WAIT OVER FOR THE YIDDISH GODOT
IRISH THEATRE-GOERS attending a festival celebrating the life and work of Samuel Beckett, one of its greatest playwrights of the 20th century, would expect to see a production of his most famous work, Waiting for Godot. What they might not anticipate is a version of the play being performed in Yiddish. Those attending the Happy Days Enniskillen International Beckett Festival will have that opportunity as New York’s New Yiddish Rep company will be performing Vartn af Godot with English subtitles.
Its director feels that the play and the language are a perfect fit. Romanian-born Moshe Yassur, whose own mother tongue is Yiddish, explains that Beckett — who fought in the French Resistance — was haunted by the chaos of life during and after the Second World War. His experiences inspired him to write his masterpiece about two characters, Vladimir and Estragon, who are waiting for a man who never arrives.
“No one expresses the desolation of the Second World War like Beckett did,” Yassur says.
“Beckett wrote this play in 1947 and 1948, so with his sensibility it is impossible to believe that he was not moved by what was happening in the world. In an original script Beckett has written the name of Estragon as Levi.
“We know that Beckett had a Jewish friend in the French Resistance. He survived the war, was liberated from Mauthausen but died from malnutrition on the way to Switzerland. This influenced Beckett very much. He saw the displacement of the people who had no home, in the camps and in the fields. It’s very difficult to think of him not being influenced by that.”
Yassur believes that the new Yiddish translation, which so impressed New York critics last autumn, adds something to the experience — even for those who do not speak the language. “People who had seen the play many times before said the Yiddish language performance gave them an extra dimension. They were laughing and crying at the same time. People came to me after the show and said they understood the play now in a way they didn’t before.”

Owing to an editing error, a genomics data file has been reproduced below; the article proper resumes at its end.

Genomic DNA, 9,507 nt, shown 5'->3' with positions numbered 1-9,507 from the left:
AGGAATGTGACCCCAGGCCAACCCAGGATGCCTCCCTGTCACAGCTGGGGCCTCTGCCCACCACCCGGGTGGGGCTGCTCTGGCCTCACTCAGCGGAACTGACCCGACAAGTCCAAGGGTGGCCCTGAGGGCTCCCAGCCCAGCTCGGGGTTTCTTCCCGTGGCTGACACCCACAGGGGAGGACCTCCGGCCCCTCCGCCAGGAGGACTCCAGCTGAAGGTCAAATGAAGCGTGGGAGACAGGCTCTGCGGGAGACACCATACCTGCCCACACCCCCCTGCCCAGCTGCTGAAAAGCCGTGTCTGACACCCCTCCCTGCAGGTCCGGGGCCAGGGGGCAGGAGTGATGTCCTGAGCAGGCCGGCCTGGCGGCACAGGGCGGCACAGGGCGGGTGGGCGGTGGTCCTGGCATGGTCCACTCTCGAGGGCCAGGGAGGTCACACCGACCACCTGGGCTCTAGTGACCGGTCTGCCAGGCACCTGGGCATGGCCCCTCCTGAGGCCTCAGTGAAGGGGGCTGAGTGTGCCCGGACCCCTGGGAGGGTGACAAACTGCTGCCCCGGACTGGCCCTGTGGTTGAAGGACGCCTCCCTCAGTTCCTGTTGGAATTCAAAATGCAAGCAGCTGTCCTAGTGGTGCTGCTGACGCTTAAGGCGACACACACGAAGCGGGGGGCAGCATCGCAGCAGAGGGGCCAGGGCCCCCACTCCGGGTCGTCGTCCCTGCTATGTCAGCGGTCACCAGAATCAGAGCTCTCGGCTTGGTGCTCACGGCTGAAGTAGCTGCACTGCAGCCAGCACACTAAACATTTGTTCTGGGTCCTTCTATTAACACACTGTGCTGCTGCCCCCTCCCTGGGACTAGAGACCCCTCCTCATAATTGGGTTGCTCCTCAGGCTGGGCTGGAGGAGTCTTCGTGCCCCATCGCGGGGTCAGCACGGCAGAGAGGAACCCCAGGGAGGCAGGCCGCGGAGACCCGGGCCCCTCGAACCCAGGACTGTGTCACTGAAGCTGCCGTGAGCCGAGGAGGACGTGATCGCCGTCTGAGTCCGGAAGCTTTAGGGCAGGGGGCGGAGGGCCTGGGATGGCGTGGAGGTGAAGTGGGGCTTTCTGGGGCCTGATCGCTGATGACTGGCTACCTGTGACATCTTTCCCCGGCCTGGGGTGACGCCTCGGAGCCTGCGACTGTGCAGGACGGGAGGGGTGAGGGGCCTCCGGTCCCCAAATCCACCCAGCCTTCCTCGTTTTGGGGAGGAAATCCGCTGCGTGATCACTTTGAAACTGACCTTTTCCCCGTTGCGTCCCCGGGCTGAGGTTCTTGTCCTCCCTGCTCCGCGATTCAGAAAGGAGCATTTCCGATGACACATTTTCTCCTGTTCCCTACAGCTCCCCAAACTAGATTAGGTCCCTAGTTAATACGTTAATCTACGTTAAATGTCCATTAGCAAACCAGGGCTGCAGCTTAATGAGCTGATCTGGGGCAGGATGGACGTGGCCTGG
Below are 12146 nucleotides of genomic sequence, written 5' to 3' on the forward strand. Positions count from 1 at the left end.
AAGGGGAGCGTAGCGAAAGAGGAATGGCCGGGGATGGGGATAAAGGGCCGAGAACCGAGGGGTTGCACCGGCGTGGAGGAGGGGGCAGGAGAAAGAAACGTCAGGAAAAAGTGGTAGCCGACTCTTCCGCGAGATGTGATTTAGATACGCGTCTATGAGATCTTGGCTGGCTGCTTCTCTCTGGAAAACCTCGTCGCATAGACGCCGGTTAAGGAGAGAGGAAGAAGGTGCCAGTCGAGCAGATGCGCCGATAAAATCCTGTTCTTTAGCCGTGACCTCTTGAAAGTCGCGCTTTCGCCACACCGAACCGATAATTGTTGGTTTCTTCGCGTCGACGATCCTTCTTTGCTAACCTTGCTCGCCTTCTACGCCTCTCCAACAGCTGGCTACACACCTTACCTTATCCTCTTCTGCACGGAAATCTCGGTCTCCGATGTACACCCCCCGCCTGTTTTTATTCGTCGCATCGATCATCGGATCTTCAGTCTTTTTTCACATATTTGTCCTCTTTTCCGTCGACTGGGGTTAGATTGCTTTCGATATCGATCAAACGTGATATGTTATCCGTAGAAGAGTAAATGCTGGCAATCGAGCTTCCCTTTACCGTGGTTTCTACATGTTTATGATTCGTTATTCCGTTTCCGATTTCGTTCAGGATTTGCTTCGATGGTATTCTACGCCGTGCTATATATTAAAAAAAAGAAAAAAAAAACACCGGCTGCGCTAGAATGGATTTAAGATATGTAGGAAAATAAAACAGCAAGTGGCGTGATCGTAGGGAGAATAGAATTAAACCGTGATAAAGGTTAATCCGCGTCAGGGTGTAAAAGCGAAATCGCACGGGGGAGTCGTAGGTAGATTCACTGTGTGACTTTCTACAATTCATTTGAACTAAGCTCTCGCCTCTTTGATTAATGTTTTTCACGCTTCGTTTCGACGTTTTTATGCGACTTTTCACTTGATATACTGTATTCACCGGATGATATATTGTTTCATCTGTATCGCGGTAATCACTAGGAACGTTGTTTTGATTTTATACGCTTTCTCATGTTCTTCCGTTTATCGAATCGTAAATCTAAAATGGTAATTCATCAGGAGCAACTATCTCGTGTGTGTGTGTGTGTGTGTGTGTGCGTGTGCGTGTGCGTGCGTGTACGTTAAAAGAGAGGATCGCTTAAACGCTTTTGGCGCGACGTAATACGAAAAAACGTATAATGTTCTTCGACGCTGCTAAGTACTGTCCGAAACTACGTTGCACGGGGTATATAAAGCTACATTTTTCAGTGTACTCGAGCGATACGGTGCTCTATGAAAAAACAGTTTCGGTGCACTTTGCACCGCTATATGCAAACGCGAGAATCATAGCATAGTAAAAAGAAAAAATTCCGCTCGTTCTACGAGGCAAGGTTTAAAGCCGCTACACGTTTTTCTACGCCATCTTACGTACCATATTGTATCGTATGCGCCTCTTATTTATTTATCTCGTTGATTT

Yassur adds with a chuckle that there is another type of resonance in the play for Jews. “We don’t know who Godot is but we are waiting as the Jewish people have been waiting for 2,000 years for someone or something which is maybe coming and maybe not. We are experts in waiting.”
The New Yiddish Rep’s artistic director David Mandelbaum both produces the play and takes the part of Estragon. He says, laughing, that the dual responsibility is “terrible”, explaining that he would much rather just act but that in a small company everyone has multiple roles to perform.
Established in the summer of 2007, it endeavours to show that Yiddish is a vibrant language that can express modern thought. “It was a response to a need to expand the horizons of Yiddish theatre here and to try to do some serious theatre as well as the prevalent musical and nostalgic theatre,” Mandelbaum adds.
He thought Waiting for Godot would be a perfect play to translate into Yiddish. “Someone obviously had that idea before me because there was already a translation published in Israel in 1980. But as far as we know this is the first time anyone has attempted a produc-tion. And this translation by Shane Baker [ who
‘WE KNOW THAT BECKETT HAD A JEWISH FRIEND IN THE FRENCH RESISTANCE’
plays the part of Vladimir] is a masterpiece.”
Mandelbaum also emphasises that performing in Yiddish makes it clear that this is a play which reflects a holocaust, though not necessarily the Nazi one.
“The fact it is in Yiddish makes it pretty obvious what this play is about. It could be Rwanda, it could be Sarajevo, it could be the Deep South. It speaks to everyone.”
He adds that he and his company have been made to feel very welcome in Northern Ireland.
“The fact we are doing it in Steele Hall, a place where Beckett himself spent many hours, makes this more significant. He gave us the gift of a masterwork and I will try to do it credit.” The Happy Days Enniskillen International Beckett Festival runs until August 10. www.happy-days-enniskillen.com
David Mandelbaum ( right) and Shane Baker in the play — and ( inset, bottom) director Moshe Yassur